This was the message that Yammer’s CTO and Co-Founder Adam Pisoni delivered at the Info360 Conference in NYC this morning. While I’m not sure that the title of the presentation translated into the actual content, the presentation itself was great; filled with useful stats, telling visuals, and relevant analogies. It’s actually a good thing that Adam wasn’t drilling across the “Adoption is the new ROI” message during all of his slides because that’s a tough pill to swallow. The assumption is that by employees adopting and actively using collaborative tools that business value will present itself. Now while this certainly might be true, “adoption” is (at least in my experience) never a driving force for companies to invest in these emergent tools or strategies.
The reality is that adoption is neither a use case nor is it a business problem. Leaders at organizations don’t make the decision to deploy these tools just so that they can get a lot of people using them. No, leaders see real business problems within their enterprise such as:
- multiple devices being used within enterprises that need to talk to each other
- difficulty in organizational alignment and insight into the ground floor of the company
- duplication of content and inefficient ways of working
- work-life balance issues
- poor employee engagement
- stagnant innovation
- and many others
Adoption doesn’t necessarily mean that any of these problems are solved or that any objectives are met. Adoption is a constant challenge for many organizations today. I speak with many companies who are typically saying something along the lines of, “we deployed something and nobody is using it, what do we do?” But getting that adoption needs to have some reasoning behind it, let’s say you had 100% active adoption of employees using whatever it is you deployed 10x a day, then what? What is the point of the activity and of that usage?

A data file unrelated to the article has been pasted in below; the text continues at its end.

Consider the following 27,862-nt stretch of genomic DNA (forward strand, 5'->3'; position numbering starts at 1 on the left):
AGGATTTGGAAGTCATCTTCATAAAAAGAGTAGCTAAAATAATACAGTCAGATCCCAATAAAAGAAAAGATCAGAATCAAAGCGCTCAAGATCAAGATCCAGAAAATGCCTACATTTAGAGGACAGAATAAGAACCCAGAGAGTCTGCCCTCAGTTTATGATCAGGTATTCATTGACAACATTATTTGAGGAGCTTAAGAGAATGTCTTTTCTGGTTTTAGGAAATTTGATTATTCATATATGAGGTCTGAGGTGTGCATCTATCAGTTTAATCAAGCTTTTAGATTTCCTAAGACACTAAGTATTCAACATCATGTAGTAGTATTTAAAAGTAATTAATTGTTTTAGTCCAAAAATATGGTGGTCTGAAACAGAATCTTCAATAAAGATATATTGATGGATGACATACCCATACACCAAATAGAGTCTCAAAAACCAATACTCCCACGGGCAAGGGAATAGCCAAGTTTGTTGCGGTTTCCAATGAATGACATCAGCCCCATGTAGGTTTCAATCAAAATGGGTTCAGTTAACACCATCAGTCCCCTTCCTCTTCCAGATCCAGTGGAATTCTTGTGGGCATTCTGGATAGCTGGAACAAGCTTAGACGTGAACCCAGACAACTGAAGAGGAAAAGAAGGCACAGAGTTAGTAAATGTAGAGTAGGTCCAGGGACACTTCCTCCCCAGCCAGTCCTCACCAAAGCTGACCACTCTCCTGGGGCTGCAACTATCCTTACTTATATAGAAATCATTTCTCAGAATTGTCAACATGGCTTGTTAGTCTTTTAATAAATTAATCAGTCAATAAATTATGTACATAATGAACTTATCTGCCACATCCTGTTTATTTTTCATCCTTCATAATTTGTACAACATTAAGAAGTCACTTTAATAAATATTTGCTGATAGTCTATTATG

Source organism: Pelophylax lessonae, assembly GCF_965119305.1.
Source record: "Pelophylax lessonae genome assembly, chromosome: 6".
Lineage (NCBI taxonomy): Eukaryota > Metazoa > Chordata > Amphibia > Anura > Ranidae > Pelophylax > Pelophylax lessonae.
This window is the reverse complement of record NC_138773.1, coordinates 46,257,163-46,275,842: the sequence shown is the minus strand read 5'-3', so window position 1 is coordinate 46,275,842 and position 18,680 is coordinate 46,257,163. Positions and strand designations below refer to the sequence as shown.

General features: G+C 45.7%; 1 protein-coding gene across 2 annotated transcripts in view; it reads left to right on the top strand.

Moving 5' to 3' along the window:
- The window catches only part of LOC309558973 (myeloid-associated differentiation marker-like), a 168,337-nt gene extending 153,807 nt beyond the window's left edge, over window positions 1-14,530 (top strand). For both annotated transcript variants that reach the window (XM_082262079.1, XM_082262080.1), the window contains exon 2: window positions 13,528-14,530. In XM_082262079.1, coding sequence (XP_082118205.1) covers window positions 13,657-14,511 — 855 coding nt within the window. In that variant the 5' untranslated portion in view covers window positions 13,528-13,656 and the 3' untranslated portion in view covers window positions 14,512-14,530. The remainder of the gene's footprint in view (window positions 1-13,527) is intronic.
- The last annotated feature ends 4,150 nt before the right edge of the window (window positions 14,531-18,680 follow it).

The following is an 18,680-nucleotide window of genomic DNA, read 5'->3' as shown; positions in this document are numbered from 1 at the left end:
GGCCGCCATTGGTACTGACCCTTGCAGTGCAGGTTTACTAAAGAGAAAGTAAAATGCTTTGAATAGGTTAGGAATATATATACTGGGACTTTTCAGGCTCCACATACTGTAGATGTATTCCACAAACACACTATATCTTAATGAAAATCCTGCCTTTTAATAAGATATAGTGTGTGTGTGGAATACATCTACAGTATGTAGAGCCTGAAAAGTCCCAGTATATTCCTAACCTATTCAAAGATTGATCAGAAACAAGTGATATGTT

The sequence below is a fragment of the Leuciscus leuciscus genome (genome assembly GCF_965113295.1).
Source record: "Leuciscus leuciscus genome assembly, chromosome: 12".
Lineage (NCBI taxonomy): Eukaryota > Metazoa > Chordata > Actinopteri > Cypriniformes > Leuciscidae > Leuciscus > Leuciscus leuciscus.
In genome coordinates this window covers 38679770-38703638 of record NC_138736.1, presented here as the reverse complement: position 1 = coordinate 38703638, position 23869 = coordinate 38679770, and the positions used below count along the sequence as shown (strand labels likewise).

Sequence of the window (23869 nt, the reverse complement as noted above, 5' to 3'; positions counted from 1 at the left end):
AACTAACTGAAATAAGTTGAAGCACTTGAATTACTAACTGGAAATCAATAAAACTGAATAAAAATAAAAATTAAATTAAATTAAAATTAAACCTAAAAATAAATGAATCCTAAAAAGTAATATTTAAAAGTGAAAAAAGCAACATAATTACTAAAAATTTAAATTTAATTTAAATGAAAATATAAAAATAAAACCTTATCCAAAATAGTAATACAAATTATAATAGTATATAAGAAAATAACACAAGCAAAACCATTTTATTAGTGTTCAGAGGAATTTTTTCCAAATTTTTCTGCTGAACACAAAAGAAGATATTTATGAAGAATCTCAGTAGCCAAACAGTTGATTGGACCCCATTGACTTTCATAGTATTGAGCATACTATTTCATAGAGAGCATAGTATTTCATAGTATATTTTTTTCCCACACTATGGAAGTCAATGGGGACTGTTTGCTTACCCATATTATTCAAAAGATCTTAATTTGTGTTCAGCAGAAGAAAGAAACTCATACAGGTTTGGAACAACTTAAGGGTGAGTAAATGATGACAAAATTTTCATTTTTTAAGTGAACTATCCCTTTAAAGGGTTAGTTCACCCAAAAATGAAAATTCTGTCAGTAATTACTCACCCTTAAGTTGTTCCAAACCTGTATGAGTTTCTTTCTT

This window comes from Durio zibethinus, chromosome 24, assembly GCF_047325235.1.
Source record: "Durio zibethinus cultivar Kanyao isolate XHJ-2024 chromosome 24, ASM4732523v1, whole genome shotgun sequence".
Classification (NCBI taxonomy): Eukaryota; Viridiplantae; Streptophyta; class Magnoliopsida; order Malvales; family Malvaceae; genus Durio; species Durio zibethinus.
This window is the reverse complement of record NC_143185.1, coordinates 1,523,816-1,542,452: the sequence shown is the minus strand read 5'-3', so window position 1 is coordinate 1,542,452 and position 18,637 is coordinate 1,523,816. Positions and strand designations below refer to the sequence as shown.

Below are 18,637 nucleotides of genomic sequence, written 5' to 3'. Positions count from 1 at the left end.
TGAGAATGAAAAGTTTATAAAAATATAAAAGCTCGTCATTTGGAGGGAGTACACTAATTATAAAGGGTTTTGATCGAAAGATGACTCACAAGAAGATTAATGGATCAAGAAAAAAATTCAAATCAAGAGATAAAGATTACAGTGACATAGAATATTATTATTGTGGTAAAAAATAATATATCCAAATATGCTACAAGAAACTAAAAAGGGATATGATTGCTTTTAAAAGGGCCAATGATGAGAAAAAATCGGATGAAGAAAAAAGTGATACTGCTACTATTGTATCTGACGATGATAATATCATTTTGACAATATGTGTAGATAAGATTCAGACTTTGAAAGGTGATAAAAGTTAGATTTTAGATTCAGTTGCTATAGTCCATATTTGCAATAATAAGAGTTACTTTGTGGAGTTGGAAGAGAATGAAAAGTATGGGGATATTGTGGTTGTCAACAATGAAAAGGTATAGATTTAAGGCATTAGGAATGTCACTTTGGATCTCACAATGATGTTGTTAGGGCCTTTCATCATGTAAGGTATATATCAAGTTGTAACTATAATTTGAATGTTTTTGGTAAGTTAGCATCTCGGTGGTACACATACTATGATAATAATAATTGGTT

It’s interesting because many organizations have no KPIs for their collaboration efforts and those that do set up KPIs rarely check in on them. So it seems as though adoption and activity metrics have become the default metric(s) of choice to manage success. As I’ve stated in the past this is focusing too much on the affect rather than the cause. Perhaps this is because many companies don’t understand why they are deploying these tools to begin with. This works for some companies but not for others.
What do you think? Is adoption the new ROI as Adam suggests or should be looking beyond that? What does your organization look at?
(Cross-posted @ Social Business Advisor: Social CRM and Enterprise 2.0)